PHILADELPHIA - Summers are getting hotter, something we have seen multiple times in Europe recently. Heat waves are becoming more intense and more frequent, thanks to the climate crisis.
Your go-to cooling method might be to blast a fan in your face to help evaporate the sweat. However, a new study suggests that depending on where you live, fans might be doing more damage to your body than helping.
The study was published this week in the Annals of Internal Medicine, an academic medical journal published by the American College of Physicians.
It found the use of fans during hot, dry conditions worsened body temperature, heart rate, body sweat rate and thermal comfort. In contrast, fan use in hot, humid conditions improved all of these except body sweat rate. Blood pressure did not change in either heat wave condition.
Humidity is key
It all depends on the amount of humidity in the air. The small study included just 12 participants with no known medical conditions who were analyzed in the simulated different climates, hot and dry versus hot and humid. The participants were exposed to a fan for two hours.
Particularly, the researchers focused on the effects of fan use on thermal strain, cardiovascular strain, dehydration and thermal comfort.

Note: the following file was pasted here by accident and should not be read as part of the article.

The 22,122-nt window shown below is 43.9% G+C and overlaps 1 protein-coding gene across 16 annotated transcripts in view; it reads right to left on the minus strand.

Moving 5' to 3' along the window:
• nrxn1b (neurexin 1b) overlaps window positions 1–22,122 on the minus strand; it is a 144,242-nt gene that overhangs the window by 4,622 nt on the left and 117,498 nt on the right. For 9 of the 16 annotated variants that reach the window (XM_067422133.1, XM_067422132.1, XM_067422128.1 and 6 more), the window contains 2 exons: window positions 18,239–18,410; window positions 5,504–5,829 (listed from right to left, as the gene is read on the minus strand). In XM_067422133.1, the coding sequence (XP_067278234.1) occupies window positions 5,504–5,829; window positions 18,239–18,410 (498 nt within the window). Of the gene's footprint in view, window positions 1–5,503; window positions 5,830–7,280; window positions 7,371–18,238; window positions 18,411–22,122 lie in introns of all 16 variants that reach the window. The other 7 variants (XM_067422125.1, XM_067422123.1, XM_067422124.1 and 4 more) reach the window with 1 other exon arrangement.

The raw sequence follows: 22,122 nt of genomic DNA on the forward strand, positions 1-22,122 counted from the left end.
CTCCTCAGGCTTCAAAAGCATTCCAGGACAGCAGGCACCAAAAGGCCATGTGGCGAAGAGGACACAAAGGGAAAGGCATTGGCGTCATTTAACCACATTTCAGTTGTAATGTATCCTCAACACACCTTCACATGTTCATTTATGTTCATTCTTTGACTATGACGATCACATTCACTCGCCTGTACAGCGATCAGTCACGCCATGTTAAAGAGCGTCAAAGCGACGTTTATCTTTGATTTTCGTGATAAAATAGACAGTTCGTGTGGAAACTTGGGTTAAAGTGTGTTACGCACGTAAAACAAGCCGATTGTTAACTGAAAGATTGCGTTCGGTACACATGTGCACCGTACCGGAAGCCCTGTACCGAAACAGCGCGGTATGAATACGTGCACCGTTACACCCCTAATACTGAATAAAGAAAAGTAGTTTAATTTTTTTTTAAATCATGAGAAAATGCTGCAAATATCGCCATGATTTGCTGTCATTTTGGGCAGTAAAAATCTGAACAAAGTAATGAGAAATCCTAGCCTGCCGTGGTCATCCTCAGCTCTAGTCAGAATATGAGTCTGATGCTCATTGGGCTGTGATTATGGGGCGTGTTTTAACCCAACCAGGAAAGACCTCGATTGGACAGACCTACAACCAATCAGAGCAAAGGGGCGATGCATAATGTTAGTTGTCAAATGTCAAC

The heat index is the "apparent temperature," and is an accurate measure of how hot it really feels when the relative humidity is added to the actual air temperature, according to the National Weather Service.
The study simulated a humid heat wave where the heat index was 56 degrees Celsius (133 Fahrenheit) and a dry heat wave where the heat index was 46 degrees Celsius (115 Fahrenheit).
Fans reduced core temperatures and cardiovascular strain and improved thermal comfort in humid conditions. Fans worsened these parameters in dry conditions despite the lower heat index value.
The U.S. Environmental Protection Agency says using a fan above 37.2 degrees Celsius "actually increases the heat stress the body must respond to." When the air temperature is higher than the temperature of your skin, the more fans accelerate dry heat transfer toward the body.
Fans increase sweat evaporation off of the body. Most body sweat should evaporate freely, and when humidity is low, sweat already evaporates faster than humid environments.
So, if you live in an arid climate, such as the desert southwest U.S., the Middle East, Australia, and western South America, you might consider ditching the fan, and going straight to air conditioning to cool down.
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